Obama approves reservists for Ebola fight, government under fire

WASHINGTON (TIP): President Barack Obama authorized calling up military reservists for the US fight against Ebola in west Africa on October 16, as lawmakers criticized his administration’s efforts to contain the disease at home. Obama’s move came after lawmakers held a congressional hearing to probe the federal response to the virus. Amid criticism of perceived missteps by the administration, many House of Representatives members joined calls for a ban on travel from the hardest-hit West African countries: Liberia, Sierra Leone and Guinea.

Obama signed the executive order authorizing the use of US military reservists to support humanitarian aid efforts in those countries, highlighting the need to launch an all-out attack against the disease. The order did not specify how many personnel would be involved. A congressional hearing on Thursday came as concerns about the virus in the United States intensified after two Texas nurses who cared for Liberian patient Thomas Eric Duncan contracted the virus.

After the hearing, the White House said Obama met with top administration officials handling the government’s response to Ebola. News that one of the nurses, Amber Vinson, traveled aboard a commercial airliner while running a slight fever ratcheted up public health concerns on Wednesday, prompting several schools in Ohio and Texas to close because people with ties to the schools shared the flight with Vinson. The US National Institutes of Health (NIH) said it would take over the care of the first Texas nurse diagnosed with Ebola, Nina Pham, who contracted the virus while caring for Duncan, who later died.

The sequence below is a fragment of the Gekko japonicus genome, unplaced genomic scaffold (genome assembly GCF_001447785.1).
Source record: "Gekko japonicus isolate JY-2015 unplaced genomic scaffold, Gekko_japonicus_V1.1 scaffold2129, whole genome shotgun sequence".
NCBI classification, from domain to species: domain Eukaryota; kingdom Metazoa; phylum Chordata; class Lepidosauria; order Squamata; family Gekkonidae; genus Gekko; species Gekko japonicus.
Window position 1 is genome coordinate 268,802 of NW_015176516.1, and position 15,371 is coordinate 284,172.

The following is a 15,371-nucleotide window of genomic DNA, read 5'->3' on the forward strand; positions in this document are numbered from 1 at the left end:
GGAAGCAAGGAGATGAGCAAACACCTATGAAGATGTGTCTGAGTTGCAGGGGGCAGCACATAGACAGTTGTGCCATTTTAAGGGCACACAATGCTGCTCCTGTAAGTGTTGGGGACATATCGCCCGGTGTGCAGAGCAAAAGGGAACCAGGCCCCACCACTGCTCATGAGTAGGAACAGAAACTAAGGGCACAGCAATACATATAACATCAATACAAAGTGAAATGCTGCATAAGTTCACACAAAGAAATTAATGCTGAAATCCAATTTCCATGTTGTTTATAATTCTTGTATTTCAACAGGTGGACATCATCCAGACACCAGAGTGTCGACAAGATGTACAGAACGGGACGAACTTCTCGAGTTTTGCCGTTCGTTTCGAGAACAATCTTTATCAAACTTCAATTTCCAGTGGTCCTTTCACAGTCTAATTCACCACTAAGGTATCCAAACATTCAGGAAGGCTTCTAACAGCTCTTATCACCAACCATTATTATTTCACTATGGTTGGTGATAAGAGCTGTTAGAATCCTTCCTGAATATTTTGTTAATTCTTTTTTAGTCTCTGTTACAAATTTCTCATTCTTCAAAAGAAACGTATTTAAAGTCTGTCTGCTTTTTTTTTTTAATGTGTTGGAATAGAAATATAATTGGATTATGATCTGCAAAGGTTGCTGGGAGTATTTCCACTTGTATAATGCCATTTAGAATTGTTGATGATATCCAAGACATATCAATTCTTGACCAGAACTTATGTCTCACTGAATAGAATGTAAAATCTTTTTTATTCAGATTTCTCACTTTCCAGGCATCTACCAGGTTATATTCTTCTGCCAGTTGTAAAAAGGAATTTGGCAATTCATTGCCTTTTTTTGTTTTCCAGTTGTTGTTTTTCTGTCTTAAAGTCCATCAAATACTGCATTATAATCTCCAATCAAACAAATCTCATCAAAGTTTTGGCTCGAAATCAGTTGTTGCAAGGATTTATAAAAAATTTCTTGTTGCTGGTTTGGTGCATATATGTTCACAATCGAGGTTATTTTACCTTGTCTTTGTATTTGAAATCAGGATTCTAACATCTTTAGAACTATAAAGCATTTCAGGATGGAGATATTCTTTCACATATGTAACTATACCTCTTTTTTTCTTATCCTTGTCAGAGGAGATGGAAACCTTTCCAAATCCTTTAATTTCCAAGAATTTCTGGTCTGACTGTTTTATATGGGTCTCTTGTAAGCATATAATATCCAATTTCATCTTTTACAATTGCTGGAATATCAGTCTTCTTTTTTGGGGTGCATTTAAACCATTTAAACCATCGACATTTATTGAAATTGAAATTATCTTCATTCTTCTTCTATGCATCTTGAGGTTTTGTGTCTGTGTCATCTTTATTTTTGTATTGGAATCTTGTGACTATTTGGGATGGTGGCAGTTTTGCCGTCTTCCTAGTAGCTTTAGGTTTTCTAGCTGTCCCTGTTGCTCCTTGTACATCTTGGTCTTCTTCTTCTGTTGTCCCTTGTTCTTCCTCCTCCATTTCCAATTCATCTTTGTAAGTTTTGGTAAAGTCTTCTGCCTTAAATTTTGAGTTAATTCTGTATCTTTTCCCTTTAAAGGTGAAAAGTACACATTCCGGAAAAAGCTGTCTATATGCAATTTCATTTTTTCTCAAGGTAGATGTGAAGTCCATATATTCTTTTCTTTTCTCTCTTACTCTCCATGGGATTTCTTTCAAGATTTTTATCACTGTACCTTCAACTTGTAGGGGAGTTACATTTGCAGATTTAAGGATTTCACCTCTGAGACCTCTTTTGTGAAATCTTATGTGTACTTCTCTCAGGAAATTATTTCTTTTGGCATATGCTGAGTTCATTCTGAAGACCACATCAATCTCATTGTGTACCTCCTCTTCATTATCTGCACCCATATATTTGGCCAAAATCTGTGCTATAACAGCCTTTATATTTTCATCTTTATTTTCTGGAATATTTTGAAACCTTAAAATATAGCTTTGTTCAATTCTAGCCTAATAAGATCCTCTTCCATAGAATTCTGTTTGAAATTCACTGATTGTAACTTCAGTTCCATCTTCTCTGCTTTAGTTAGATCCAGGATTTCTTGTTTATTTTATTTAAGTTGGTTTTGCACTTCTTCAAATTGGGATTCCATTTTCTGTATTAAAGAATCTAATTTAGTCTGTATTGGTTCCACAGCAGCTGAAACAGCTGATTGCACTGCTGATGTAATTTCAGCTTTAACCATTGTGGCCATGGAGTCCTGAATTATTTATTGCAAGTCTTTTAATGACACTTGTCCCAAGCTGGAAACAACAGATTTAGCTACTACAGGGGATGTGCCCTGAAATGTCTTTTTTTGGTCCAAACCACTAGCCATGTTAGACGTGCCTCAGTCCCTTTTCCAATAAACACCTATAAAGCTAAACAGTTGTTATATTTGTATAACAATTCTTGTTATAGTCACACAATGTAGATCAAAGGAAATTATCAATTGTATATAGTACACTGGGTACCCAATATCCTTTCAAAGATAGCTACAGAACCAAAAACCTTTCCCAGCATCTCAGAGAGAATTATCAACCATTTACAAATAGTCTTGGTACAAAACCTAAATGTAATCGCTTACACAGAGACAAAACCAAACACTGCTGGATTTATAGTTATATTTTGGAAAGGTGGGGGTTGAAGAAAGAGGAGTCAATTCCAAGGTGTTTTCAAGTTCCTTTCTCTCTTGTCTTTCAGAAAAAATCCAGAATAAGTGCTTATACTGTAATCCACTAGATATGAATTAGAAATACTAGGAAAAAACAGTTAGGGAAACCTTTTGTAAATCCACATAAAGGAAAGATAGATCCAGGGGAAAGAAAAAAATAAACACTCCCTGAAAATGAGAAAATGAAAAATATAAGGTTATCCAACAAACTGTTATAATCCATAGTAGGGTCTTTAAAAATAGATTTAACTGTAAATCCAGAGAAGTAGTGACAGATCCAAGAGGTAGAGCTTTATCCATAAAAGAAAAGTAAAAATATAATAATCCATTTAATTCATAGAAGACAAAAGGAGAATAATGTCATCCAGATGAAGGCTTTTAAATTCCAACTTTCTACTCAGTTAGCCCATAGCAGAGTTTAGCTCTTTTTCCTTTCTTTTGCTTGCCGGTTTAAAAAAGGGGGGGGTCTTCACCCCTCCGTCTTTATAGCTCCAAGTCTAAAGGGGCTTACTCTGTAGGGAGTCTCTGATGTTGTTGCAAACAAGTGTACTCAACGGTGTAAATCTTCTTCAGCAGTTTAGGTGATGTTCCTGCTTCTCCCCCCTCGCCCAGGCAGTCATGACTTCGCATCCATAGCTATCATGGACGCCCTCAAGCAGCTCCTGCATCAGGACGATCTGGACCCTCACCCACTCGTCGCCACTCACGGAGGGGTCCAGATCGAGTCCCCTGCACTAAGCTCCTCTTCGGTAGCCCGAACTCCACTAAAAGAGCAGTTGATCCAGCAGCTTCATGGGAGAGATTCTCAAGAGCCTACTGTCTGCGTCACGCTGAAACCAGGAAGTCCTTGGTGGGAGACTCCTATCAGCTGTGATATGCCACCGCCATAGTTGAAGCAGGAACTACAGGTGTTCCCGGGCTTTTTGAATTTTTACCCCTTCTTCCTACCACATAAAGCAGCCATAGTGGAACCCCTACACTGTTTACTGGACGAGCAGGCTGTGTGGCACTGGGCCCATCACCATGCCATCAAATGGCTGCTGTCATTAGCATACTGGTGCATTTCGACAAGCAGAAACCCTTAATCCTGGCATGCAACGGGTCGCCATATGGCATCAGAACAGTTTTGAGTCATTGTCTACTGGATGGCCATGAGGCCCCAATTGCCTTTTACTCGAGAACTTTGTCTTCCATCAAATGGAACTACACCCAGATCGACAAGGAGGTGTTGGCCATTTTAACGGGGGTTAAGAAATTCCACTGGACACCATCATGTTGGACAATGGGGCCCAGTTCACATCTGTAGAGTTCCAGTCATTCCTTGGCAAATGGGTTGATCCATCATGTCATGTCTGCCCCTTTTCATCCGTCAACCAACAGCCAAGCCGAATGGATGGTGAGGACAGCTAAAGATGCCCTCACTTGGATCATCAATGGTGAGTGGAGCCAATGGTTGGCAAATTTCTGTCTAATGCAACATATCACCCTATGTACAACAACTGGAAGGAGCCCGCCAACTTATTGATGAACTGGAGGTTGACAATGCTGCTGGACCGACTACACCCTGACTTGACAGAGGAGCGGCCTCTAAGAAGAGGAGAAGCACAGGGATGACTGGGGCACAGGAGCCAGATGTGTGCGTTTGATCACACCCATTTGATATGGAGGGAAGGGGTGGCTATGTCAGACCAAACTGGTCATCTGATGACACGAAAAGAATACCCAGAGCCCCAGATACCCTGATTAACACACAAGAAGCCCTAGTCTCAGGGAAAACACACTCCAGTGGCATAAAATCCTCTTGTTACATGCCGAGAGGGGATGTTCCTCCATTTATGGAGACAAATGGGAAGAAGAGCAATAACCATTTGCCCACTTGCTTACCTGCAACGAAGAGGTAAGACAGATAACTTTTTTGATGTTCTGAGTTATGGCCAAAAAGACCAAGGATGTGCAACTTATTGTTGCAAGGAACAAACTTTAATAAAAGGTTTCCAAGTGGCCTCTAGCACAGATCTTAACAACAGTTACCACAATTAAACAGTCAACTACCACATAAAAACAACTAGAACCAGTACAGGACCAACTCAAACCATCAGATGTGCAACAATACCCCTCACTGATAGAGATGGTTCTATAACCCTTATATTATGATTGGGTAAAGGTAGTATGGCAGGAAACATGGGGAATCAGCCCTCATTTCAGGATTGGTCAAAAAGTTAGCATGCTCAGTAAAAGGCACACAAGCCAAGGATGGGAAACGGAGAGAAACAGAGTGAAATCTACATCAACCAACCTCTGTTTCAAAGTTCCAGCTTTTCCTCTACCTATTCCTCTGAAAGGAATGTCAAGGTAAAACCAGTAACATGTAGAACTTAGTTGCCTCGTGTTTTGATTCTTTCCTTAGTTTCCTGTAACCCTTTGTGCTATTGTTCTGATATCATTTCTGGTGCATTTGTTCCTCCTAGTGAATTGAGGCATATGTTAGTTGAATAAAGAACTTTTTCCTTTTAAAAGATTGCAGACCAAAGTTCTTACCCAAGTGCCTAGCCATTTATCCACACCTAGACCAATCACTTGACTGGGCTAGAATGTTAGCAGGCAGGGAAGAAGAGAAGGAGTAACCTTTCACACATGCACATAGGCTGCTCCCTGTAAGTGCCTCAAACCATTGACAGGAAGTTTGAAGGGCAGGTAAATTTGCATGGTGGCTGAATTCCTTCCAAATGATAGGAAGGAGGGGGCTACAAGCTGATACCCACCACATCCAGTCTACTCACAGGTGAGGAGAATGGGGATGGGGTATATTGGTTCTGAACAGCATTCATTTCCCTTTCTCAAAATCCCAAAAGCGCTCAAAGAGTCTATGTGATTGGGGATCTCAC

Lawmakers focused questions and pointed criticism at the hearing on Dr. Thomas Frieden, director of the Centers for Disease Control and Prevention. “The administration did not act fast enough in responding in Texas,” Democratic Representative Bruce Braley of Iowa told the hearing. “We need to look at all the options available to keep our families safe and move quickly and responsibly to make any necessary changes at airports.” Several Republicans said flights from west Africa, where the virus is widespread, should be stopped. Ebola has killed nearly 4,500 people in West Africa, predominantly in Sierra Leone, Liberia and Guinea, since March.

On Thursday, Sierra Leone’s government said the virus had spread to the last healthy district in the country, killing at least two people. The virus is spread through direct contact with bodily fluids from an infected person showing symptoms of Ebola. Frieden argued, as he has before, that closing US borders would not work and would leave the country less able to track people with Ebola entering. Moreover, cutting flights to Africa would hit the US ability to stop the virus at its source, he said.

His comments came before it was announced that Obama had sent a letter to leaders of Congress saying an unspecified number of reservists would be used to help active-duty personnel in support of the US Ebola mission in West Africa. The vast majority of engineers, transport units, civil affairs personnel, military police and medical units are in the reserves or National Guard. Frieden told the hearing, “I will tell you, as director of the CDC, one of the things I fear about Ebola is that it could spread more widely in Africa.

If that were to happen, it could become a threat to our health system and the healthcare we give for a long time to come.” Frieden said he has spoken to the White House about the issue of dealing with people traveling with Ebola. Asked if the White House had ruled out a travel ban, the CDC chief did not answer directly, saying, “I can’t speak for the White House.” However, Federal Aviation Administration chief Michael Huerta told reporters separately that the government was assessing whether to issue a travel ban “on a day-to-day basis.”

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